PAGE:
The University of Alabama decided Friday it will return $21.5 million to its biggest donor and remove his name off of its law school after administrators said he was trying to direct how the funds will be used.
Hugh Culverhouse, Jr., a Florida lawyer and investor, donated $26.5 million in September 2018, which was the largest donation in the history of the college. Culverhouse reportedly wanted the university to be included in a boycott against the abortion laws Republican Gov. Kay Ivey signed May 15. They are considered to be the most restrictive in the country. Doctors are not allowed to perform abortions unless it is absolutely necessary for the mother’s health, and breaking the law could result in up to 99 years in prison for doctors.
The school’s board of trustees made the decision to give back $21.5 million, and within hours University of Alabama grounds crew members were removing Culverhouse’s name from the law school, which had been named after him, NPR reported. (RELATED: Top University Of Alabama Donor Wants Out-Of-State Students To Stay Away From The School Over Abortion Law)
NOW: University of Alabama grounds crews are taking down the signage in front of UA’s School of Law. The Board of Trustees voted this morning to return Hugh Culverhouse’s $21.5 million donation and restore the name of the law school to The University of Alabama School of Law. pic.twitter.com/KmGFbaUoYg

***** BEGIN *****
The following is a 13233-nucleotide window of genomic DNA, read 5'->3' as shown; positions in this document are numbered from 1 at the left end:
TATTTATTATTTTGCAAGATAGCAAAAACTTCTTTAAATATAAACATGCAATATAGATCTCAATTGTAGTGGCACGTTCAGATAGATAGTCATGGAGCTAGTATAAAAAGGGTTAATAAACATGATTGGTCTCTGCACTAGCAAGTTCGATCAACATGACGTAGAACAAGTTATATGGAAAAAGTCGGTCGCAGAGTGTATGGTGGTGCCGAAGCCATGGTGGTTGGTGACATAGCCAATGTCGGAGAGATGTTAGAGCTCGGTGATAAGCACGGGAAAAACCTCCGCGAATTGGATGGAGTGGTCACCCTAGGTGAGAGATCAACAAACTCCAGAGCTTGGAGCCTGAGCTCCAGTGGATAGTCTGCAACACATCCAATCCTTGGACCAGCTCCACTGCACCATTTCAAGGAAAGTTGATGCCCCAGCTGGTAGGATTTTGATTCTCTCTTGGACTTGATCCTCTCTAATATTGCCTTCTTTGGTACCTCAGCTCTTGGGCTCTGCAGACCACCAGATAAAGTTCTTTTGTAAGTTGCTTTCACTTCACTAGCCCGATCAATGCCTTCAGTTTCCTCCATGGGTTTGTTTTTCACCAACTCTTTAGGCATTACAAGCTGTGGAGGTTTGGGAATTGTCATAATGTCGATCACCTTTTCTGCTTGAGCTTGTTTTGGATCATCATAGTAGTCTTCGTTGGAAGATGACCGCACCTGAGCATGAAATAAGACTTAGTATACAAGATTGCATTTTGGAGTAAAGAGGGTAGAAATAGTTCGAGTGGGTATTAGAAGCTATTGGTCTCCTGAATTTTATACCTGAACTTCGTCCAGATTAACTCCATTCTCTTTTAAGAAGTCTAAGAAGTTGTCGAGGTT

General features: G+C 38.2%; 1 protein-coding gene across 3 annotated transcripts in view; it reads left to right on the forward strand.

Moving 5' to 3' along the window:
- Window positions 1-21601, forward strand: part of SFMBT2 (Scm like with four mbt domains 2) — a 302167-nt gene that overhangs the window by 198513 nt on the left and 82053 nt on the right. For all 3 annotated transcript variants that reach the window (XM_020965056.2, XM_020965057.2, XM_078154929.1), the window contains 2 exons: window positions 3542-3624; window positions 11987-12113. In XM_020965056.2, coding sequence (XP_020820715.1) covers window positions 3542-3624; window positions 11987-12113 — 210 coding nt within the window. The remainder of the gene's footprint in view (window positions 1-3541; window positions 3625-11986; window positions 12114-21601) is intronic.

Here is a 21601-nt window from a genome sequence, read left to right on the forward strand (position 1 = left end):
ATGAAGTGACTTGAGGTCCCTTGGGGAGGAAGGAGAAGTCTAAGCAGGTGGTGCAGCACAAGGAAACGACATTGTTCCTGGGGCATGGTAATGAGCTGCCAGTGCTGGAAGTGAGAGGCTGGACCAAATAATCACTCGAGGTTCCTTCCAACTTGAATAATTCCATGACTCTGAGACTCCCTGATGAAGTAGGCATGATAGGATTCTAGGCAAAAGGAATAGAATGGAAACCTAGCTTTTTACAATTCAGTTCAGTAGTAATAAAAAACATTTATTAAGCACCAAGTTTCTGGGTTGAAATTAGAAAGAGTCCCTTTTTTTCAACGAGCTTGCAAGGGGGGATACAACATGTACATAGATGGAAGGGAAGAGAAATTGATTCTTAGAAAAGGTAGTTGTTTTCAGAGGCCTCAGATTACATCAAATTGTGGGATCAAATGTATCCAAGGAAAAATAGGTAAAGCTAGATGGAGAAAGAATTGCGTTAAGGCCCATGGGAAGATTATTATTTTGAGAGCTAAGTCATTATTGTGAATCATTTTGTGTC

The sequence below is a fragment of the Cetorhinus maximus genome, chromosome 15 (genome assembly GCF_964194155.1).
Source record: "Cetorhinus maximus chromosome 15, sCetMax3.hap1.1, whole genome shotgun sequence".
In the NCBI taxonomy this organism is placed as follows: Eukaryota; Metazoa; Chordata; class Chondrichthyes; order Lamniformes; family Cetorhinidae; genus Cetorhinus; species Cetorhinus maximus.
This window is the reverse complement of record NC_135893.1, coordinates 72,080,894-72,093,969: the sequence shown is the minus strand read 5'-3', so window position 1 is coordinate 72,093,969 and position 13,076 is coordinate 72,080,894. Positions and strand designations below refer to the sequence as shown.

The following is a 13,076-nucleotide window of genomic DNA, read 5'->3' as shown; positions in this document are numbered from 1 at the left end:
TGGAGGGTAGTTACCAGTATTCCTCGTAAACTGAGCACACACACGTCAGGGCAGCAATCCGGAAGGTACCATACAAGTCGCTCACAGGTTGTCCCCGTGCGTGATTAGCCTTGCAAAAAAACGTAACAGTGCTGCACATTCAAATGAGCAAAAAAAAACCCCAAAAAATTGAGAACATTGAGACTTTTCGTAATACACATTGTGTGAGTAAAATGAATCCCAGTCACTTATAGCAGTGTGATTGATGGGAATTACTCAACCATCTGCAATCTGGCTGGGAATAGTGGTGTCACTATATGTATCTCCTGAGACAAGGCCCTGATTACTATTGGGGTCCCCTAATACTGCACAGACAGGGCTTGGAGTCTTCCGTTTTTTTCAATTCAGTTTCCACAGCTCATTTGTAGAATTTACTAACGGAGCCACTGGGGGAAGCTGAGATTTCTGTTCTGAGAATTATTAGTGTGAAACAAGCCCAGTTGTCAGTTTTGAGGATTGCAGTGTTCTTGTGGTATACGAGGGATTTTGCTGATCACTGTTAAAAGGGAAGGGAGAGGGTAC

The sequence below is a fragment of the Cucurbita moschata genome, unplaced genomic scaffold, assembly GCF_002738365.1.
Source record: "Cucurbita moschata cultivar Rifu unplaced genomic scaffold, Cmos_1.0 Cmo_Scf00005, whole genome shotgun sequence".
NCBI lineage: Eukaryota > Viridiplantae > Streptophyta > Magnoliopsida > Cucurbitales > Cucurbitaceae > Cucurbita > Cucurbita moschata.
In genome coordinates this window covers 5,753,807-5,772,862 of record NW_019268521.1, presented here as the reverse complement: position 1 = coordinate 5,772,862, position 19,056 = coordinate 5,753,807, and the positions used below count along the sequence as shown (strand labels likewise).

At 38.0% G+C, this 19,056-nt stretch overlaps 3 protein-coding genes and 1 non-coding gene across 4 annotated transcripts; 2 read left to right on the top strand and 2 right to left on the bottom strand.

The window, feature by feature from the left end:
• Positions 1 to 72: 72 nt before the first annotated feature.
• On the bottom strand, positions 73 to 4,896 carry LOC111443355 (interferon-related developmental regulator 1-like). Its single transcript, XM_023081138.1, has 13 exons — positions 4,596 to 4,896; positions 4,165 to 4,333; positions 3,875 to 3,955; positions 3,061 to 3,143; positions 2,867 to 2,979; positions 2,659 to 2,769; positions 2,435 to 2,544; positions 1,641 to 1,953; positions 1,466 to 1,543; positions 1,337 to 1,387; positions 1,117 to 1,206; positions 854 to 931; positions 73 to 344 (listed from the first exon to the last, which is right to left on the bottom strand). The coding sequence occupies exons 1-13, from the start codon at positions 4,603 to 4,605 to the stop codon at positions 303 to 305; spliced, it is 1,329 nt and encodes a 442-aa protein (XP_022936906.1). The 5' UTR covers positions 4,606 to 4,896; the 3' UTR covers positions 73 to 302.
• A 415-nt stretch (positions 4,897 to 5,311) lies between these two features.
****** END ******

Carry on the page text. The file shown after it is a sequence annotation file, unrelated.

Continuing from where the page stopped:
— Chelsea Barton (@ChelseaBarton_) June 7, 2019
The university said the issue at hand was about how his donation would be used, not about the abortion law. Culverhouse allegedly asked for $10 million back and was trying to make decisions about how the donation would be spent, according to a memo from Chancellor Finis St. John IV, according to The New York Times.
“The action taken by the Board today was a direct result of Mr. Culverhouse’s ongoing attempts to interfere in the operations of the Law School,” said Kellee Reinhart, the university‘s vice chancellor for Communication, according to NPR. “That was the only reason the Board voted to remove his name and return his money.”
Culverhouse, however, said he never asked for the $21.5 million to be returned, NPR reported, and that the university is trying “to silence” his opinions.
“I expected this response from UA,” Culverhouse said according to NPR. “I will not allow my family’s name to be associated with an educational system that advocates a state law which discriminates against women, disregards established Federal law and violates our Constitution.”
Culverhouse was born in Alabama, and his parents were athletes at the University of Alabama. He has previously given donations to the school, including one for over $2 million toward women’s golf scholarships.
“This is a civil rights issue that has been important to my family for many years,” Culverhouse said, according to NPR.
The University of Alabama did not immediately return a request for comment.
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